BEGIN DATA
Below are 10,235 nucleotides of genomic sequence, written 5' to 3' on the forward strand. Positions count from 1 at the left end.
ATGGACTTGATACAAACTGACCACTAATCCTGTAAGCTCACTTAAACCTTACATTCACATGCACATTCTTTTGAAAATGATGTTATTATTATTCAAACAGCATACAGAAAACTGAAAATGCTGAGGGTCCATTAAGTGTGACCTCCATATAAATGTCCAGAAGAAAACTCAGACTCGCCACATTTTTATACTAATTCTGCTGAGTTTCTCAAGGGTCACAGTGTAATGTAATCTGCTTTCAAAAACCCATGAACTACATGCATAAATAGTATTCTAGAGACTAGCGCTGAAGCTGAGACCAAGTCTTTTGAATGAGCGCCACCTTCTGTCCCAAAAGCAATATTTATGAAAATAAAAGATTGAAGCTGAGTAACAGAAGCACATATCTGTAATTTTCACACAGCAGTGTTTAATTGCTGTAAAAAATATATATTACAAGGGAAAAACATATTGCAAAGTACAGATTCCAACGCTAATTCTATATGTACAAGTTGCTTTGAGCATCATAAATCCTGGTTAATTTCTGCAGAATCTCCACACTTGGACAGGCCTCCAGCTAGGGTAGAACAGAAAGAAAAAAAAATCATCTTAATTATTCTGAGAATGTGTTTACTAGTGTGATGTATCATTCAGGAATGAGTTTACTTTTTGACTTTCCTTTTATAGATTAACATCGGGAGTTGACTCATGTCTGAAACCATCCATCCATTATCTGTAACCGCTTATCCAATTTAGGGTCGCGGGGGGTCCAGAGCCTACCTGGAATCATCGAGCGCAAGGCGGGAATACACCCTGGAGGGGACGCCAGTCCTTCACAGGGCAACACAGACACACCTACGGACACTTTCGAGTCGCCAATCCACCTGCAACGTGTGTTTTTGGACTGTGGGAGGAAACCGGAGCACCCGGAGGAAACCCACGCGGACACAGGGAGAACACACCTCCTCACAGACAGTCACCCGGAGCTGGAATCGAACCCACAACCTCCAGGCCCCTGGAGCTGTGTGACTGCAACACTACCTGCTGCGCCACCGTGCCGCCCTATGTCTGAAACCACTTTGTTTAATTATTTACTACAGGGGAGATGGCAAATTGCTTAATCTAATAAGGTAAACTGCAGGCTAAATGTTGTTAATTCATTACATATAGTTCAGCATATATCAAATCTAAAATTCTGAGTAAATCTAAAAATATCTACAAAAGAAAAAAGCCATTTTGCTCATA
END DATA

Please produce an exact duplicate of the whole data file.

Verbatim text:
Below are 10,235 nucleotides of genomic sequence, written 5' to 3' on the forward strand. Positions count from 1 at the left end.
ATGGACTTGATACAAACTGACCACTAATCCTGTAAGCTCACTTAAACCTTACATTCACATGCACATTCTTTTGAAAATGATGTTATTATTATTCAAACAGCATACAGAAAACTGAAAATGCTGAGGGTCCATTAAGTGTGACCTCCATATAAATGTCCAGAAGAAAACTCAGACTCGCCACATTTTTATACTAATTCTGCTGAGTTTCTCAAGGGTCACAGTGTAATGTAATCTGCTTTCAAAAACCCATGAACTACATGCATAAATAGTATTCTAGAGACTAGCGCTGAAGCTGAGACCAAGTCTTTTGAATGAGCGCCACCTTCTGTCCCAAAAGCAATATTTATGAAAATAAAAGATTGAAGCTGAGTAACAGAAGCACATATCTGTAATTTTCACACAGCAGTGTTTAATTGCTGTAAAAAATATATATTACAAGGGAAAAACATATTGCAAAGTACAGATTCCAACGCTAATTCTATATGTACAAGTTGCTTTGAGCATCATAAATCCTGGTTAATTTCTGCAGAATCTCCACACTTGGACAGGCCTCCAGCTAGGGTAGAACAGAAAGAAAAAAAAATCATCTTAATTATTCTGAGAATGTGTTTACTAGTGTGATGTATCATTCAGGAATGAGTTTACTTTTTGACTTTCCTTTTATAGATTAACATCGGGAGTTGACTCATGTCTGAAACCATCCATCCATTATCTGTAACCGCTTATCCAATTTAGGGTCGCGGGGGGTCCAGAGCCTACCTGGAATCATCGAGCGCAAGGCGGGAATACACCCTGGAGGGGACGCCAGTCCTTCACAGGGCAACACAGACACACCTACGGACACTTTCGAGTCGCCAATCCACCTGCAACGTGTGTTTTTGGACTGTGGGAGGAAACCGGAGCACCCGGAGGAAACCCACGCGGACACAGGGAGAACACACCTCCTCACAGACAGTCACCCGGAGCTGGAATCGAACCCACAACCTCCAGGCCCCTGGAGCTGTGTGACTGCAACACTACCTGCTGCGCCACCGTGCCGCCCTATGTCTGAAACCACTTTGTTTAATTATTTACTACAGGGGAGATGGCAAATTGCTTAATCTAATAAGGTAAACTGCAGGCTAAATGTTGTTAATTCATTACATATAGTTCAGCATATATCAAATCTAAAATTCTGAGTAAATCTAAAAATATCTACAAAAGAAAAAAGCCATTTTGCTCATA